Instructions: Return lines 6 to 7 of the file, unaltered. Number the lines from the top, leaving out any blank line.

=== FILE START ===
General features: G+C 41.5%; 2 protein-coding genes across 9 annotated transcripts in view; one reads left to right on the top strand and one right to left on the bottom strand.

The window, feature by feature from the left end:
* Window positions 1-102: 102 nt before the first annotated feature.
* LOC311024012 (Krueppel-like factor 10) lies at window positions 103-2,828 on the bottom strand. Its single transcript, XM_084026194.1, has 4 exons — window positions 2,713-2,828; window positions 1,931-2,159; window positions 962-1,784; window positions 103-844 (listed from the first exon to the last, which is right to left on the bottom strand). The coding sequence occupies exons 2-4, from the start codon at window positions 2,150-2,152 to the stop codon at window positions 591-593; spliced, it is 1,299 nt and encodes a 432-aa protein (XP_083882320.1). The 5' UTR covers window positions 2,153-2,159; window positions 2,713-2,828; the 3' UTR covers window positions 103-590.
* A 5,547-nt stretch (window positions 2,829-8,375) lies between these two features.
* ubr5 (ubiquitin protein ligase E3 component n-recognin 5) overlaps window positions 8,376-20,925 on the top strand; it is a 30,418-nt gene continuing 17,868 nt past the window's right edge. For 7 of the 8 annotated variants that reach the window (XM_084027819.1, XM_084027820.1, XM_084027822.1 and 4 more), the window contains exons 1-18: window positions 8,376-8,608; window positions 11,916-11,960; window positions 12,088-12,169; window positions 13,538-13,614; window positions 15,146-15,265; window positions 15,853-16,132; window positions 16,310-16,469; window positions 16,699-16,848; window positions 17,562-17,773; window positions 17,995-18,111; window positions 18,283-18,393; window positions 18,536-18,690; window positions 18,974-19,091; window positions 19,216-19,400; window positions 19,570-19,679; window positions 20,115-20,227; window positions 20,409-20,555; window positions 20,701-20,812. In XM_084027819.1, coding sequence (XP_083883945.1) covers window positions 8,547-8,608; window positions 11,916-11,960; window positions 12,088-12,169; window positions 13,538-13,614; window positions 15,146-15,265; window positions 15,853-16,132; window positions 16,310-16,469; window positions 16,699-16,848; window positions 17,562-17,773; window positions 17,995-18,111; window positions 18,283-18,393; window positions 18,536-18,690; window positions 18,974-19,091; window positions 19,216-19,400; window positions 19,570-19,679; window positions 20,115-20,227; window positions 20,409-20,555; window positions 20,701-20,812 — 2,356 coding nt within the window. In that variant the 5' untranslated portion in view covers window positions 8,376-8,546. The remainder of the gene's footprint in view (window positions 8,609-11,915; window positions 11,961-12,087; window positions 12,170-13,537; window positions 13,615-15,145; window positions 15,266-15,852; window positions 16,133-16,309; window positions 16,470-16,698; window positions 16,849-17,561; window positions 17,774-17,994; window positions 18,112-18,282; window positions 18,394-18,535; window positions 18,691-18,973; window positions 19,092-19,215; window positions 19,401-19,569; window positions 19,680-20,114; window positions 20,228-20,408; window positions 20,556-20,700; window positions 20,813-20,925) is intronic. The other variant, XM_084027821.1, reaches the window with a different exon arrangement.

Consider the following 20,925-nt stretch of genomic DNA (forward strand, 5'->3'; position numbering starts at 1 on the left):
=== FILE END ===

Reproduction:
* ubr5 (ubiquitin protein ligase E3 component n-recognin 5) overlaps window positions 8,376-20,925 on the top strand; it is a 30,418-nt gene continuing 17,868 nt past the window's right edge. For 7 of the 8 annotated variants that reach the window (XM_084027819.1, XM_084027820.1, XM_084027822.1 and 4 more), the window contains exons 1-18: window positions 8,376-8,608; window positions 11,916-11,960; window positions 12,088-12,169; window positions 13,538-13,614; window positions 15,146-15,265; window positions 15,853-16,132; window positions 16,310-16,469; window positions 16,699-16,848; window positions 17,562-17,773; window positions 17,995-18,111; window positions 18,283-18,393; window positions 18,536-18,690; window positions 18,974-19,091; window positions 19,216-19,400; window positions 19,570-19,679; window positions 20,115-20,227; window positions 20,409-20,555; window positions 20,701-20,812. In XM_084027819.1, coding sequence (XP_083883945.1) covers window positions 8,547-8,608; window positions 11,916-11,960; window positions 12,088-12,169; window positions 13,538-13,614; window positions 15,146-15,265; window positions 15,853-16,132; window positions 16,310-16,469; window positions 16,699-16,848; window positions 17,562-17,773; window positions 17,995-18,111; window positions 18,283-18,393; window positions 18,536-18,690; window positions 18,974-19,091; window positions 19,216-19,400; window positions 19,570-19,679; window positions 20,115-20,227; window positions 20,409-20,555; window positions 20,701-20,812 — 2,356 coding nt within the window. In that variant the 5' untranslated portion in view covers window positions 8,376-8,546. The remainder of the gene's footprint in view (window positions 8,609-11,915; window positions 11,961-12,087; window positions 12,170-13,537; window positions 13,615-15,145; window positions 15,266-15,852; window positions 16,133-16,309; window positions 16,470-16,698; window positions 16,849-17,561; window positions 17,774-17,994; window positions 18,112-18,282; window positions 18,394-18,535; window positions 18,691-18,973; window positions 19,092-19,215; window positions 19,401-19,569; window positions 19,680-20,114; window positions 20,228-20,408; window positions 20,556-20,700; window positions 20,813-20,925) is intronic. The other variant, XM_084027821.1, reaches the window with a different exon arrangement.

Consider the following 20,925-nt stretch of genomic DNA (forward strand, 5'->3'; position numbering starts at 1 on the left):